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Problems with mouse movements

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Hi, I am developing a small FPS (similar to Aquanox) and I have serious problems with mouse input: the client program detects the mouse movement and sends the delta coordinates immediately to server. The server saves the new mouse position (or pitch/yaw of the camera). Every 33ms the server updates his local copy of the world and every 100ms the clients get updates from the server. Now at the updates, the client camera (which gets the pich/yaw value directly from the client program) is jumping around. I tried to compensate this with an epsilon value: Only if the difference between the current and the new pitch/yaw values is bigger than this epsilon, the new value is applied. This helped, but has only moved the problem. I have only small "jumping" with the camera positions; I think I can compensate this with integrating the latency between client and server into the server calculation. But what to do with the mouse movements? I thought about not sending the pitch/yaw values from server to the client and hoping, that the client's values meet the server's values. Is this a good idea? Thanks in advance, Enrico

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Guest Anonymous Poster
Any particular reason you are having the server authenticate camera movement for the clients? Do you have camera position directly tied to player orientation?

Are you interpolating between the orientation samples you are getting from the server?

For example, when you recieve a packet from the server that says the player is at a certain orientation, do you automatically set the player's camera to that location? or do you interpolate to it?

If you are just setting the position, then it's going to look really jumpy.

Interpolating with euler angles isn't gonna look all that great either. I would suggest you use quaternions for your orientation information, and then do a SLERP (Spherical Linear Interpolation). Things should look pretty smooth if you do that.

You may have to put in code to handle jitters in packet arrival times, that will cause some jumpy behavior too.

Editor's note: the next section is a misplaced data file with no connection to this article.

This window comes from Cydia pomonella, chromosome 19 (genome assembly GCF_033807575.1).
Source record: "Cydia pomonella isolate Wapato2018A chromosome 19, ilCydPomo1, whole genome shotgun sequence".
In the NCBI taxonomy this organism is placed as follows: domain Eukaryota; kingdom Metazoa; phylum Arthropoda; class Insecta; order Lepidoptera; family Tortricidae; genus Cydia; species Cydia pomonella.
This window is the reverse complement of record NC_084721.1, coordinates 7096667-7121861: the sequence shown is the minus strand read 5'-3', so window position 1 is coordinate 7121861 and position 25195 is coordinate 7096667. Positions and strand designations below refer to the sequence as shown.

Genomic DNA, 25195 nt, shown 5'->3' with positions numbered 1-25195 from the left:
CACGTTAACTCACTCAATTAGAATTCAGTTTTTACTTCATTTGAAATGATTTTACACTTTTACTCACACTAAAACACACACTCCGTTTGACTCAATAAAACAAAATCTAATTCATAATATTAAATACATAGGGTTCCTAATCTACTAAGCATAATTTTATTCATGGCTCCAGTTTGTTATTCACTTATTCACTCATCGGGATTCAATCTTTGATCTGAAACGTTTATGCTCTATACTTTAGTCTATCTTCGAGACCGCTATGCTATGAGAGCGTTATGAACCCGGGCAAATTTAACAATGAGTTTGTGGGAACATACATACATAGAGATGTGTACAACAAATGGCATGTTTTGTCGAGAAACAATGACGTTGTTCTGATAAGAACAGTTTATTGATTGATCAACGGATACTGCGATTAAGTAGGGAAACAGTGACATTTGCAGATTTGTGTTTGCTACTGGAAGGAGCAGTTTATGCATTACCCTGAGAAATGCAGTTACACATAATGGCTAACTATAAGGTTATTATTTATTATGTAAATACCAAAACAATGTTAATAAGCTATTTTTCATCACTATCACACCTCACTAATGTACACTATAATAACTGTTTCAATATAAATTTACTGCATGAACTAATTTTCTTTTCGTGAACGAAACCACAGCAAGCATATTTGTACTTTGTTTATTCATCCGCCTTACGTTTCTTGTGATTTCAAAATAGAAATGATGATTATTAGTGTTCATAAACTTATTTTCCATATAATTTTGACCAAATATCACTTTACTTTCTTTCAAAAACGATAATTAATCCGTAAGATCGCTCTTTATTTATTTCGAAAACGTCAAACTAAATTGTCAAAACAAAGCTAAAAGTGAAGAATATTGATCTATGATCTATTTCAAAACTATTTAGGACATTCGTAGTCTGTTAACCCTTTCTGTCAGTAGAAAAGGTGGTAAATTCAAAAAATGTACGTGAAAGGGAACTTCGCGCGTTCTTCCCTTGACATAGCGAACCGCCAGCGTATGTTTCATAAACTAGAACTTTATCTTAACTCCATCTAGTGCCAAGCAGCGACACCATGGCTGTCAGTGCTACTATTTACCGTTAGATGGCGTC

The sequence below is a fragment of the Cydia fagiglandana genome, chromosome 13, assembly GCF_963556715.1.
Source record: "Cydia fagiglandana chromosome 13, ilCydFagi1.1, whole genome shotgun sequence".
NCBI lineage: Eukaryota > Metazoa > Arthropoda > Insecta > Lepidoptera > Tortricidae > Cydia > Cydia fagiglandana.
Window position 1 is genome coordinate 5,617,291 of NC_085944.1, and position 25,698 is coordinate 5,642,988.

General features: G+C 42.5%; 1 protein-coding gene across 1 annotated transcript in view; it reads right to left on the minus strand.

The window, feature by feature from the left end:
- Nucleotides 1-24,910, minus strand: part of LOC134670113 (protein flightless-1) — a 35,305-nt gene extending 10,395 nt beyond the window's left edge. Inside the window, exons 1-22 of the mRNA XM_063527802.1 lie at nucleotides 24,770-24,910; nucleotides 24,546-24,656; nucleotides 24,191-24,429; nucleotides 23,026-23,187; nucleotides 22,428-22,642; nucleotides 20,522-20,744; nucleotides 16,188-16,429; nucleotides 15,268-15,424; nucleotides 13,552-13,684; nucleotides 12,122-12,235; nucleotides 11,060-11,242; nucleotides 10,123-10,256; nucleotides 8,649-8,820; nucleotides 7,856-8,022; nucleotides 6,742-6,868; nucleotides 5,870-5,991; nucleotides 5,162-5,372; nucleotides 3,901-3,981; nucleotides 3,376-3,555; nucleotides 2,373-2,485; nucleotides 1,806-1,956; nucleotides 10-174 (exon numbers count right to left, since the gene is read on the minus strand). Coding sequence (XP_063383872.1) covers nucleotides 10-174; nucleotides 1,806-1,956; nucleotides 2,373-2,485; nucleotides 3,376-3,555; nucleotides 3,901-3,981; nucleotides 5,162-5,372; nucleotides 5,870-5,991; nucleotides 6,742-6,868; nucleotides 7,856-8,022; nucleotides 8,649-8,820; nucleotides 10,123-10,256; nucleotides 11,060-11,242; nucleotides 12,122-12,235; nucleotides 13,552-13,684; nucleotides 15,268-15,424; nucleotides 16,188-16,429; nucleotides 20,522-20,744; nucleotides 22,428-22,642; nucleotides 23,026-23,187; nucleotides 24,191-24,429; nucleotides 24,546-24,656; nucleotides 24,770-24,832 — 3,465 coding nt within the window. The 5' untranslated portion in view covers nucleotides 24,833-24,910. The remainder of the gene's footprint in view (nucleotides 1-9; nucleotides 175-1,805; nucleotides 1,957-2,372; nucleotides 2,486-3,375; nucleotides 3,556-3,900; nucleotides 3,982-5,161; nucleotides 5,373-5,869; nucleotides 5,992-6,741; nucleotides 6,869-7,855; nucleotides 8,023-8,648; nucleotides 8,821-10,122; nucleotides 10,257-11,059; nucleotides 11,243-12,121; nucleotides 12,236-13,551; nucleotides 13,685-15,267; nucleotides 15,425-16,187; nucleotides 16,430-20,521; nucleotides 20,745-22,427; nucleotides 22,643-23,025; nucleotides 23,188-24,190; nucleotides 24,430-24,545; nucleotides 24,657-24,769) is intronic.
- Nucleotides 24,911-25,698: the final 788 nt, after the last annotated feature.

for example, if you expect to get a packet every 100ms, so you interpolate over a 100ms period.

If network congestion, or extra latency causes one packet to arrive a little late, (say you get it at 120ms after the last one) you will get a period where you are not interpolating the movement. which will cause the smooth rotation to stop for a little bit. So you might want to predict the position for a given time after your interpolation has completed (say an extra 1/4 of your update interval). So when you recieve the late packet, subtract the amount of time you have been predicting, from your interpolation interval, and then interpolate to the final position over the new calculated interval.

for example, you expect packets every 30ms, but congestion causes packets to come in like this:

packet1
120ms wait
packet2
80ms wait
packet3
100ms wait
packet4
(the second packet came 10ms late)

You would recieve the first packet, and begin interpolating to that position over a 100ms period.

after 100ms, the player has reached the position in packet 1, but you have not yet recieved a new update, so you decide to predict position for another 25ms.

20ms into your prediction, you recieve a new update. you subtract the time you have predicted (20ms) from your update interval (100ms) and get the interval you need to interpolate to the new sample in (80ms).



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Guest Anonymous Poster
The part that reads:

for example, you expect packets every 30ms, but congestion causes packets to come in like this:

packet1
120ms wait
packet2
80ms wait
packet3
100ms wait
packet4
(the second packet came 10ms late)


should read:


for example, you expect packets every 100ms, but congestion causes packets to come in like this:

packet1
120ms wait
packet2
80ms wait
packet3
100ms wait
packet4
(the second packet came 20ms late)


(I had originally written examples using a 30ms update interval, but that wasn't a very realistic value)

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Quote:
Original post by Anonymous Poster
Any particular reason you are having the server authenticate camera movement for the clients? Do you have camera position directly tied to player orientation?

This is a space game. The player is "inside" his ship and when he moves the camera, his ship moves, too. All in all, the camera is the same as the player's ship.

Quote:
Are you interpolating between the orientation samples you are getting from the server?

yes.

Quote:
For example, when you recieve a packet from the server that says the player is at a certain orientation, do you automatically set the player's camera to that location? or do you interpolate to it?

I set directly the new values. I tried interpolation, but I wanted to keep this as simple as possible.

Quote:
If you are just setting the position, then it's going to look really jumpy.

The position doesnot jump at all, it is just the camera orientation.

Quote:
Interpolating with euler angles isn't gonna look all that great either.

Will it help or do I need to learn quaternions?

Quote:
You may have to put in code to handle jitters in packet arrival times, that will cause some jumpy behavior too.

If network congestion, or extra latency causes one packet to arrive a little late, (say you get it at 120ms after the last one) you will get a period where you are not interpolating the movement. which will cause the smooth rotation to stop for a little bit.

I am using RakNet with a reliable/sequenced mode, so this should not happen (I think :D )...